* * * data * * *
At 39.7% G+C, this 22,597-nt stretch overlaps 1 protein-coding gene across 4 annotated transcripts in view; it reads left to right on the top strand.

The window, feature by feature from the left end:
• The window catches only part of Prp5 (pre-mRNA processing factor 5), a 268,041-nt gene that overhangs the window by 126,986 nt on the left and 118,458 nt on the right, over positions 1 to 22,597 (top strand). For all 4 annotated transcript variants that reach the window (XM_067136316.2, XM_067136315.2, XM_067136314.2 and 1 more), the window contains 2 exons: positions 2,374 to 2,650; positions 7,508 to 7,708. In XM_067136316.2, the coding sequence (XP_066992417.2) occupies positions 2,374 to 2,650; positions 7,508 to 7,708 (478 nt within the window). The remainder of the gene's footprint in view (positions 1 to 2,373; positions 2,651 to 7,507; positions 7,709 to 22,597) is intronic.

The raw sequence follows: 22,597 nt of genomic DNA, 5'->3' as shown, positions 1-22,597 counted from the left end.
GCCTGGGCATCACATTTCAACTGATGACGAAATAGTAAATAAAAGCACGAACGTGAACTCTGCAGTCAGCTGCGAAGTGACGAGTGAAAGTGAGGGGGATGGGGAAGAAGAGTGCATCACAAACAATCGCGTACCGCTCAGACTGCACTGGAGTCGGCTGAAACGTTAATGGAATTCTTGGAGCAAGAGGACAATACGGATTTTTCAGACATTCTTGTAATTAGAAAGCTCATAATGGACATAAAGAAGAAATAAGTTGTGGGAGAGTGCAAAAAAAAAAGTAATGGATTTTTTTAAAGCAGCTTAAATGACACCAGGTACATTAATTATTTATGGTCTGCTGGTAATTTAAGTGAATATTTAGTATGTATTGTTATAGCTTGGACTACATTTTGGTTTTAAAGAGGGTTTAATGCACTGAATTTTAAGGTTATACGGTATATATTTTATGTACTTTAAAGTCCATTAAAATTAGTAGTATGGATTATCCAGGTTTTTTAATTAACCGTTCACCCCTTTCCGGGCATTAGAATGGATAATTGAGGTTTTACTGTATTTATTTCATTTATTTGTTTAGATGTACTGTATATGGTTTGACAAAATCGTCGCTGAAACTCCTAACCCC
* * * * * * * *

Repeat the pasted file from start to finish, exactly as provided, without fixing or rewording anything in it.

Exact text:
At 39.7% G+C, this 22,597-nt stretch overlaps 1 protein-coding gene across 4 annotated transcripts in view; it reads left to right on the top strand.

The window, feature by feature from the left end:
• The window catches only part of Prp5 (pre-mRNA processing factor 5), a 268,041-nt gene that overhangs the window by 126,986 nt on the left and 118,458 nt on the right, over positions 1 to 22,597 (top strand). For all 4 annotated transcript variants that reach the window (XM_067136316.2, XM_067136315.2, XM_067136314.2 and 1 more), the window contains 2 exons: positions 2,374 to 2,650; positions 7,508 to 7,708. In XM_067136316.2, the coding sequence (XP_066992417.2) occupies positions 2,374 to 2,650; positions 7,508 to 7,708 (478 nt within the window). The remainder of the gene's footprint in view (positions 1 to 2,373; positions 2,651 to 7,507; positions 7,709 to 22,597) is intronic.

The raw sequence follows: 22,597 nt of genomic DNA, 5'->3' as shown, positions 1-22,597 counted from the left end.
GCCTGGGCATCACATTTCAACTGATGACGAAATAGTAAATAAAAGCACGAACGTGAACTCTGCAGTCAGCTGCGAAGTGACGAGTGAAAGTGAGGGGGATGGGGAAGAAGAGTGCATCACAAACAATCGCGTACCGCTCAGACTGCACTGGAGTCGGCTGAAACGTTAATGGAATTCTTGGAGCAAGAGGACAATACGGATTTTTCAGACATTCTTGTAATTAGAAAGCTCATAATGGACATAAAGAAGAAATAAGTTGTGGGAGAGTGCAAAAAAAAAAGTAATGGATTTTTTTAAAGCAGCTTAAATGACACCAGGTACATTAATTATTTATGGTCTGCTGGTAATTTAAGTGAATATTTAGTATGTATTGTTATAGCTTGGACTACATTTTGGTTTTAAAGAGGGTTTAATGCACTGAATTTTAAGGTTATACGGTATATATTTTATGTACTTTAAAGTCCATTAAAATTAGTAGTATGGATTATCCAGGTTTTTTAATTAACCGTTCACCCCTTTCCGGGCATTAGAATGGATAATTGAGGTTTTACTGTATTTATTTCATTTATTTGTTTAGATGTACTGTATATGGTTTGACAAAATCGTCGCTGAAACTCCTAACCCC